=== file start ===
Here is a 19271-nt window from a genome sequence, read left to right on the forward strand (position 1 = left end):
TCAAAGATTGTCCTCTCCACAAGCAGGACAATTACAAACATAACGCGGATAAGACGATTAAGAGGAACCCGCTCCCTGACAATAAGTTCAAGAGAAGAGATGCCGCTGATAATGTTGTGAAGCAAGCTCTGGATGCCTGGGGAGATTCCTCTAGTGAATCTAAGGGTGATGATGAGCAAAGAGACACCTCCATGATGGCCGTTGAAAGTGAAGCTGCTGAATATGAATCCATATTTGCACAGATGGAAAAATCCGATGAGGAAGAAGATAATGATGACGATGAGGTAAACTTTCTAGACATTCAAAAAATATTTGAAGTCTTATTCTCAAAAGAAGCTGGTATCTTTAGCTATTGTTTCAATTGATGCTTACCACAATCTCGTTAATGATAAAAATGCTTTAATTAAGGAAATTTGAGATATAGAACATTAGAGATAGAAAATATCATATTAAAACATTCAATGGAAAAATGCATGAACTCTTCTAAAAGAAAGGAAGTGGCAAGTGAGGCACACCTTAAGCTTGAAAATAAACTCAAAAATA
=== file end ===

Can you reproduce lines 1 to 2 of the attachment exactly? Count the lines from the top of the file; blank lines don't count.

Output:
Here is a 19271-nt window from a genome sequence, read left to right on the forward strand (position 1 = left end):
TCAAAGATTGTCCTCTCCACAAGCAGGACAATTACAAACATAACGCGGATAAGACGATTAAGAGGAACCCGCTCCCTGACAATAAGTTCAAGAGAAGAGATGCCGCTGATAATGTTGTGAAGCAAGCTCTGGATGCCTGGGGAGATTCCTCTAGTGAATCTAAGGGTGATGATGAGCAAAGAGACACCTCCATGATGGCCGTTGAAAGTGAAGCTGCTGAATATGAATCCATATTTGCACAGATGGAAAAATCCGATGAGGAAGAAGATAATGATGACGATGAGGTAAACTTTCTAGACATTCAAAAAATATTTGAAGTCTTATTCTCAAAAGAAGCTGGTATCTTTAGCTATTGTTTCAATTGATGCTTACCACAATCTCGTTAATGATAAAAATGCTTTAATTAAGGAAATTTGAGATATAGAACATTAGAGATAGAAAATATCATATTAAAACATTCAATGGAAAAATGCATGAACTCTTCTAAAAGAAAGGAAGTGGCAAGTGAGGCACACCTTAAGCTTGAAAATAAACTCAAAAATA